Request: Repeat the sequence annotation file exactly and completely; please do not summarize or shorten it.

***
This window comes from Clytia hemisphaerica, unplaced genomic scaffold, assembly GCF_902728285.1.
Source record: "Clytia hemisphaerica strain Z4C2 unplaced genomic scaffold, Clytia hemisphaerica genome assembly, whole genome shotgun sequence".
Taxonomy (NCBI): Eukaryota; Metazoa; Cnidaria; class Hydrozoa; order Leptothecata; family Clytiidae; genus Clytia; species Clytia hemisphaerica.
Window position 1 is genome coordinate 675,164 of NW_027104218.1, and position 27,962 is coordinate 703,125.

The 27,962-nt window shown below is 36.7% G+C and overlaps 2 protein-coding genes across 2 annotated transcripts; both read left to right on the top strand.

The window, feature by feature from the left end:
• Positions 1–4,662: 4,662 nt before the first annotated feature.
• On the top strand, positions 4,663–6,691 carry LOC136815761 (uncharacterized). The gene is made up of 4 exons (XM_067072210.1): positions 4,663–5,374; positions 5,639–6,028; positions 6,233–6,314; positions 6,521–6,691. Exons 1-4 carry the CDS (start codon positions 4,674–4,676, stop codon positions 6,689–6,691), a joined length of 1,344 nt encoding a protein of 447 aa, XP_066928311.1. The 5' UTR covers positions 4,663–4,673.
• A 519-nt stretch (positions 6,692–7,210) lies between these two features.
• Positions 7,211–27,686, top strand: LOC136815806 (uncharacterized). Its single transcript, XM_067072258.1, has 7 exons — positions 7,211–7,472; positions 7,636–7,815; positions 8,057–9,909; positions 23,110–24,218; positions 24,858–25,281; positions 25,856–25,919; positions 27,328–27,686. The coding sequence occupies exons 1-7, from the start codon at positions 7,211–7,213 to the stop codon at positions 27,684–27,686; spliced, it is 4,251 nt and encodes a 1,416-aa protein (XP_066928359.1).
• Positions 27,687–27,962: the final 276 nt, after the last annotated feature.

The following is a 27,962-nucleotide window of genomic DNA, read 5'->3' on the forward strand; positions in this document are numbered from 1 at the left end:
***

This window comes from Clytia hemisphaerica, unplaced genomic scaffold, assembly GCF_902728285.1.
Source record: "Clytia hemisphaerica strain Z4C2 unplaced genomic scaffold, Clytia hemisphaerica genome assembly, whole genome shotgun sequence".
Taxonomy (NCBI): Eukaryota; Metazoa; Cnidaria; class Hydrozoa; order Leptothecata; family Clytiidae; genus Clytia; species Clytia hemisphaerica.
Window position 1 is genome coordinate 675,164 of NW_027104218.1, and position 27,962 is coordinate 703,125.

The 27,962-nt window shown below is 36.7% G+C and overlaps 2 protein-coding genes across 2 annotated transcripts; both read left to right on the top strand.

The window, feature by feature from the left end:
• Positions 1–4,662: 4,662 nt before the first annotated feature.
• On the top strand, positions 4,663–6,691 carry LOC136815761 (uncharacterized). The gene is made up of 4 exons (XM_067072210.1): positions 4,663–5,374; positions 5,639–6,028; positions 6,233–6,314; positions 6,521–6,691. Exons 1-4 carry the CDS (start codon positions 4,674–4,676, stop codon positions 6,689–6,691), a joined length of 1,344 nt encoding a protein of 447 aa, XP_066928311.1. The 5' UTR covers positions 4,663–4,673.
• A 519-nt stretch (positions 6,692–7,210) lies between these two features.
• Positions 7,211–27,686, top strand: LOC136815806 (uncharacterized). Its single transcript, XM_067072258.1, has 7 exons — positions 7,211–7,472; positions 7,636–7,815; positions 8,057–9,909; positions 23,110–24,218; positions 24,858–25,281; positions 25,856–25,919; positions 27,328–27,686. The coding sequence occupies exons 1-7, from the start codon at positions 7,211–7,213 to the stop codon at positions 27,684–27,686; spliced, it is 4,251 nt and encodes a 1,416-aa protein (XP_066928359.1).
• Positions 27,687–27,962: the final 276 nt, after the last annotated feature.

The following is a 27,962-nucleotide window of genomic DNA, read 5'->3' on the forward strand; positions in this document are numbered from 1 at the left end: